Dummy’s Guide to Transport in Morocco

If you aren’t travelling with a tour guide company, your transport options are going to be taxi, bus, train, or plane. Most people choose not to fly between cities though, as it’s hella pricy! Here are the top things you need to know about transport in Morocco:

#1 – Getting to your accommodation

Ask your riad/hotel to pick you up. Most offer this service, but if your accommodation is unable to arrange a car, ask them how much a taxi ride should cost. This way, you won’t get scammed by taxi drivers! Check out my post on common scams for more info here.

#2 – Petits taxis vs grands taxis

Petits taxis are cheaper taxis which will drive you within a city. They will be your option for travelling short distances. If your riad/hotel is unable to pick you up, you would be taking a petit taxi from your port of arrival to your accommodation.

Grands taxis are more expensive; they operate between cities. They will be one of your options for travelling far distances. I met a few travellers who actually took a grand taxi from Marrakesh to Merzouga!

#3 – CTM and Supratours

You can also travel longer distances by bus. CTM and Supratours are the two bus companies that operate in Morocco. They’ll transport you to other cities, close and far. I’ve only had experience with CTM, but I hear the two options are pretty on par with each other.

CTM Tips

  • The website doesn’t do a good job at staying in English. It will eventually change back to French.
  • Book as soon as you can! Busses can fill up quickly in busy seasons.
  • Pick first row seats if you can. That way, you don’t have to deal with someone reclining their seat in your face. Plus, sometimes there’s extra leg room.
  • If you mess up your booking, email the company. They’ll help sort it out (but it may take a few days for them to respond).
  • 💼 You’re allowed a carry-on, as long as it can fit in the overhead compartment (similar to cabin baggage sizing).
  • 💼 Larger pieces that need to be transported in the belly of the bus are charged by weight. Most bags will cost 5MAD, unless you’re packing something super heavy like gold bars. Your bag will be tagged, and you will be given a receipt. When you get off the bus, hand the receipt to the driver (or whomever is manning the luggage). They’ll grab your bag for you.
  • 💼 In smaller stations (e.g. Chefchaouen), the person manning the baggage check-in may try to overcharge you, stating 10MAD or so. If you ask why it doesn’t cost 5MAD, they won’t put up a fight. They’ll just grumble and tell you to hand a five over.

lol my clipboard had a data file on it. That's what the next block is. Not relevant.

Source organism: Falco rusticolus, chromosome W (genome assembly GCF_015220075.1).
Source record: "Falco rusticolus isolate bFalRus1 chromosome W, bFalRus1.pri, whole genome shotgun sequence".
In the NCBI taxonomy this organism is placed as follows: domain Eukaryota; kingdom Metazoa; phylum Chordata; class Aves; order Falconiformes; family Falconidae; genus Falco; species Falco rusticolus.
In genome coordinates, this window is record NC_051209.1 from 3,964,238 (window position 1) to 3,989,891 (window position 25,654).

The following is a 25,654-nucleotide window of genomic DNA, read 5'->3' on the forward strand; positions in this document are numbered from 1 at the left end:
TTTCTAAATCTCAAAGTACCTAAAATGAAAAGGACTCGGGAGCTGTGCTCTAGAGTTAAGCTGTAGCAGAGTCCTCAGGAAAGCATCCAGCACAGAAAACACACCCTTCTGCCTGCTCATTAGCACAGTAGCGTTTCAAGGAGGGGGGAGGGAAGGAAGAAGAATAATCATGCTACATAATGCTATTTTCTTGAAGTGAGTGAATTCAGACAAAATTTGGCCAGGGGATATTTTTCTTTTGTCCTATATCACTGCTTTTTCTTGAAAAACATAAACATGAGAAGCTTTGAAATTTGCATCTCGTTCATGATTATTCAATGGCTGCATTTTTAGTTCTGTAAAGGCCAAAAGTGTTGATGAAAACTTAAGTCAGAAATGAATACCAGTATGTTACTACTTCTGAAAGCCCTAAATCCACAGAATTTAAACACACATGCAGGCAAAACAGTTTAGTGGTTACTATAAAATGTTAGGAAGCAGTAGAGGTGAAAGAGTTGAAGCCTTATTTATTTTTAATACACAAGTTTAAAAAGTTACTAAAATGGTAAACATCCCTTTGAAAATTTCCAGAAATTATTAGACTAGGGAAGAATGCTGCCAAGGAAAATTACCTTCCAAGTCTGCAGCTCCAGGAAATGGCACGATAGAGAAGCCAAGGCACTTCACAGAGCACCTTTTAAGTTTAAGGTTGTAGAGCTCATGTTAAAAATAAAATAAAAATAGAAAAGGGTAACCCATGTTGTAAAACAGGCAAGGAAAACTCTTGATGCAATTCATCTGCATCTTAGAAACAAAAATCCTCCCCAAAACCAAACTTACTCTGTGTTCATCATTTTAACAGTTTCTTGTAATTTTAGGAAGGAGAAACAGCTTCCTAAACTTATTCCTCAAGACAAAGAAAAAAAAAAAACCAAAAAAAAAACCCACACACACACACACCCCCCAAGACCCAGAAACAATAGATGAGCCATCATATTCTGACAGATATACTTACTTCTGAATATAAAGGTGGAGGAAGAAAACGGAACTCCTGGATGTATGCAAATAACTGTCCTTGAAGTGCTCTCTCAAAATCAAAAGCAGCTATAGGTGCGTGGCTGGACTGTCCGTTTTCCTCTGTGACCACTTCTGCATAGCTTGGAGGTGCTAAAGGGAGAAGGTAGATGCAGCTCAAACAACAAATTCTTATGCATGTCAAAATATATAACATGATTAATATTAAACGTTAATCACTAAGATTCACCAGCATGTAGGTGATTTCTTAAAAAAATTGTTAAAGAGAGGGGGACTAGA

• 💼 Keep an eye on your bag: make sure it’s loaded into the compartment!
  • 🚽 There are no toilets on-board, but there will be pit stops every three hours or so.

#4 – ONCF

ONCF is the train company, which will take you across long distances (think Casa-Tanger). You will not be able to purchase tickets online, unless you have a Moroccan credit card. Pop by any train station to buy your tickets in advance.

When prompted, choose first class. Second class doesn’t guarantee you a seat, and is only a little cheaper. There are six seats to a cabin in first class (three on one side, and three facing them).

💼 You don’t pay for your luggage, and nobody checks them. You store your bags on the luggage racks above your seat, so I guess the only restriction is your upper body strength. Make sure you can hoist your suitcase up high! I’m pretty short, so I needed to stand on my seat to stuff my bag into the compartment.

🚽 The toilet situation is not great. I would not advise you to use them. Definitely use the facilities before you board, and hold off on the water until you arrive at your destination.


As usual, check out my other posts to make your trip as easy as pie:

🇲🇦 Scams – How to Avoid Them! 

🇲🇦 Bargaining – Tactics to Make Mama Proud

🇲🇦 Finances – How to Handle Your Money Like a Pro

🇲🇦 Basic Arabic Phrases – Impressing the Locals 

Until next time! ✌️

Advertisements

Leave a Reply

Fill in your details below or click an icon to log in:

WordPress.com Logo

You are commenting using your WordPress.com account. Log Out / Change )

Twitter picture

You are commenting using your Twitter account. Log Out / Change )

Facebook photo

You are commenting using your Facebook account. Log Out / Change )

Google+ photo

You are commenting using your Google+ account. Log Out / Change )

Connecting to %s